I’m often asked on my London Beatles Walks where and when the Beatles first played in London. I wish there was an easy answer! It looks like it was in the early hours of December 10th 1961, but how many of the Beatles actually got onstage, and where it was, remains something of a mystery to this day!
The Beatles came down to the south of England on December 9th 1961, to play at the Aldershot Palais. The Beatles were looking to get a recording contract but could not encourage any record company people to travel from London to Liverpool to see them. Therefore, a good friend of theirs, Sam Leach, who was also a concert promoter, decided to book them into a club in the London area and invite some record company people along. Sam’s geography was not very good – the place he booked them into, the Aldershot Palais, was some 30 miles from London. No record company people would even travel that far to see them, so that idea didn’t work.
The Beatles’ problems didn’t end there. Due to a mix up between Sam Leach and the local newspaper, the advert that Sam sent them for the concert was not printed. When the Beatles arrived at the Palais that night, there was no one there at all because no one knew about the show.
To try to get some sort of crowd at the Palais it was decided that all the local clubs and pubs in the area should be visited to persuade people to come along. No one had to pay to get in, but only 18 people showed up – surely the lowest ever attendance for a Beatles concert! After the show the concert hall owner refused to pay the Beatles as no one had paid to get in. They were extremely broke at the time and couldn’t afford a hotel room in Aldershot. They messed around in the concert hall for a few hours until the concert hall owner, keen to go home for the night, called the police, who not only escorted the Beatles out of the hall but out of Aldershot too!
Rather than have an overnight trip back to Liverpool, the Beatles decided to make the far shorter trip into London. According to Sam Leach, they remembered that an old friend of theirs, Brian Cassar, who used to belong to a group called Cass and the Cassanovas, had moved from Liverpool to London and opened a club called the Blue Gardenia. Luckily, the club stayed open all night and so they headed straight there. When they arrived Brian asked them to get on stage and sing a few songs. It was the Beatles’ first performance in London.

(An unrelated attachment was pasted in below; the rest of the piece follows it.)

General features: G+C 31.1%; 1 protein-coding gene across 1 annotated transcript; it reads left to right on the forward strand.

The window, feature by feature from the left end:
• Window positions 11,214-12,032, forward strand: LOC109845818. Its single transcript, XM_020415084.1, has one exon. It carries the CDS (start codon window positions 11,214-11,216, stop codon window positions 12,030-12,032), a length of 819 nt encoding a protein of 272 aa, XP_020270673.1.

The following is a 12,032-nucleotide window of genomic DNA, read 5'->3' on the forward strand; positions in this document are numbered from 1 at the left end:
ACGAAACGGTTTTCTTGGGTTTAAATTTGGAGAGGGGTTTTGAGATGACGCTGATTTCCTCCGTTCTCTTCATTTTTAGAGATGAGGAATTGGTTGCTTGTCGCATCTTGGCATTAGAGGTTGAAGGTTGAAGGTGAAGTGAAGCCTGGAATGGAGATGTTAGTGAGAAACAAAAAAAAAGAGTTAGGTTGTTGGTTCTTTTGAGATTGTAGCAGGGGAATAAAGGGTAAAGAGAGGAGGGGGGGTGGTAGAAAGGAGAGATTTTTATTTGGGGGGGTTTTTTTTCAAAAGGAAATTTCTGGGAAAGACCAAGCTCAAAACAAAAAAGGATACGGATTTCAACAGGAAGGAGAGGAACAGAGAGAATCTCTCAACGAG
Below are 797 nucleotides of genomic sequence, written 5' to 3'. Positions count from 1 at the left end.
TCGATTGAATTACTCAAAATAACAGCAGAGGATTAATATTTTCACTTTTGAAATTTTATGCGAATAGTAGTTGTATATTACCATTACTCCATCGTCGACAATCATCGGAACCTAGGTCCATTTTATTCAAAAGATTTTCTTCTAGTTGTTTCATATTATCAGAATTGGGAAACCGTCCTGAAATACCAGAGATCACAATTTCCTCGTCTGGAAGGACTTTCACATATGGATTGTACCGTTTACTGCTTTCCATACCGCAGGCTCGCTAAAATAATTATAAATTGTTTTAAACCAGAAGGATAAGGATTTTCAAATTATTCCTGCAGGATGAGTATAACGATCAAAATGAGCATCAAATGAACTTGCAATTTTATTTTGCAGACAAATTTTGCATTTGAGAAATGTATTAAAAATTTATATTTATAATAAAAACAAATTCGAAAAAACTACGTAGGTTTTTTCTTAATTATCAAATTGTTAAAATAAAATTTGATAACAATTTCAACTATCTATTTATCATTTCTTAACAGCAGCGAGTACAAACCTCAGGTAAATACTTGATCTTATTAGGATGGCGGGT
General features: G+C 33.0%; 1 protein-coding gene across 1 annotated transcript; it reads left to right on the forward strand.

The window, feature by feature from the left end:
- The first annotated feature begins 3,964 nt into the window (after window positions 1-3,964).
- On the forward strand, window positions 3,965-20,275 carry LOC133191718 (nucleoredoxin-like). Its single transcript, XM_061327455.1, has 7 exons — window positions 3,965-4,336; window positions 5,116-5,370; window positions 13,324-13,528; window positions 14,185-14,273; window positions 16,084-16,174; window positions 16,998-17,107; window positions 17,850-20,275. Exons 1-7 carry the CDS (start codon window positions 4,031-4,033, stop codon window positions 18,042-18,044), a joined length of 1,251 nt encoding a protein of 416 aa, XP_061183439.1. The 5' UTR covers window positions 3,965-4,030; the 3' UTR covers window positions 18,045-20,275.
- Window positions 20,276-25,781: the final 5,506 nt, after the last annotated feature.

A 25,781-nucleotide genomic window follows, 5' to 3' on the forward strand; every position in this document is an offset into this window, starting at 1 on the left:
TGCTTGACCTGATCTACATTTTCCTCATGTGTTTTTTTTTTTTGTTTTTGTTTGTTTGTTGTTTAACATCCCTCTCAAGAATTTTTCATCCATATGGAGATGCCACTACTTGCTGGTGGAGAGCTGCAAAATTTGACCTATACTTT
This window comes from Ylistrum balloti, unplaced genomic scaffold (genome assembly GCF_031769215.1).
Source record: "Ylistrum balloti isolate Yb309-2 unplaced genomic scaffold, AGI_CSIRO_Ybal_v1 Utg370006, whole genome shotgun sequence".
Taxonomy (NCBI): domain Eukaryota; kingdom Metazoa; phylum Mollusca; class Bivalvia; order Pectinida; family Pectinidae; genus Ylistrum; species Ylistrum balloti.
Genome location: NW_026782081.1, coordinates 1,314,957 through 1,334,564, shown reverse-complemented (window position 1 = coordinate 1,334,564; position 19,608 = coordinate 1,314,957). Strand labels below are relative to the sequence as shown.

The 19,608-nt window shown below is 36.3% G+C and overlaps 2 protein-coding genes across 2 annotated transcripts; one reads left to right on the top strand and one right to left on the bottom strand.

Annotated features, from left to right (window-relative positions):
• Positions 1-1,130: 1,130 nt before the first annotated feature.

Or that is one version of the story. Regrettably, the location of the Blue Gardenia remains a mystery to this day. As the club was illegal it didn’t register with any local authorities, so there are no official records of its location. In fact, there is now some doubt to whether the club even existed, and Sam Leach confused it with another club! In his extensive biography on the Beatles ‘Tune In’, Mark Lewisohn now thinks that the Beatles actually went to the ‘All Nighter’, in Wardour Street, which is the name the Flamingo Club changed it’s name to after midnight. He also states that only John and Paul got onstage, with the band that happened to be playing there that night.
I have been trying to get to the bottom of this story for years, and had no luck. However, a few years ago, a lady came into the Beatles Coffee Shop and said that she knew where the Blue Gardenia was! She said she used to go there, and that it was in Wardour Mews, just off Wardour Street, in the same building as another club, called the ‘Take Five’. I have since found reference to the Take Five club, but still none of the Blue Gardenia, though maybe it did exist after all. There is also a reference to it on Bill Harry website at http://www.triumphpc.com/mersey-beat/a-z/cassanovas-earlymemories2.shtml – though, regettably, no address.
One person who could throw some light on this is Brian Cassar. After the Blue Gardenia club, he changed his name and formed a band called Casey Jones and the Engineers. The lead guitarist was a young man called Eric Clapton (whatever happened to him!). They played a few gigs in Liverpool, at which time Eric saw the great power trio, The Big Three, and though it would be a great model for a band. The Big Three were actually formed when Brian Cassar left Cass and the Cassanovas to come to London, and the rest of band carried on as a trio. Brian Cassar (Casey Jones) then moved to Germany, and then seemed to disappear. However, at the last Beatles Convention in Liverpool, Mark Lewisohn interviewed Johnny Hutch, formerly of Cass and the Cassanovas and the Big Three, who said he knew where Brian Cassar was. Hopefully he can be tracked down, and the mystery forever solved!
Blogger Richard Porter is a professional Beatles tour guide in London. For more details of his tours, see http://www.beatlesinlondon.com
His book, Guide to the Beatles London, is available at http://www.beatlescoffeeshop.com/shop/product.php/2/guide_to_the_beatles_london__guide_book_by_richard_porter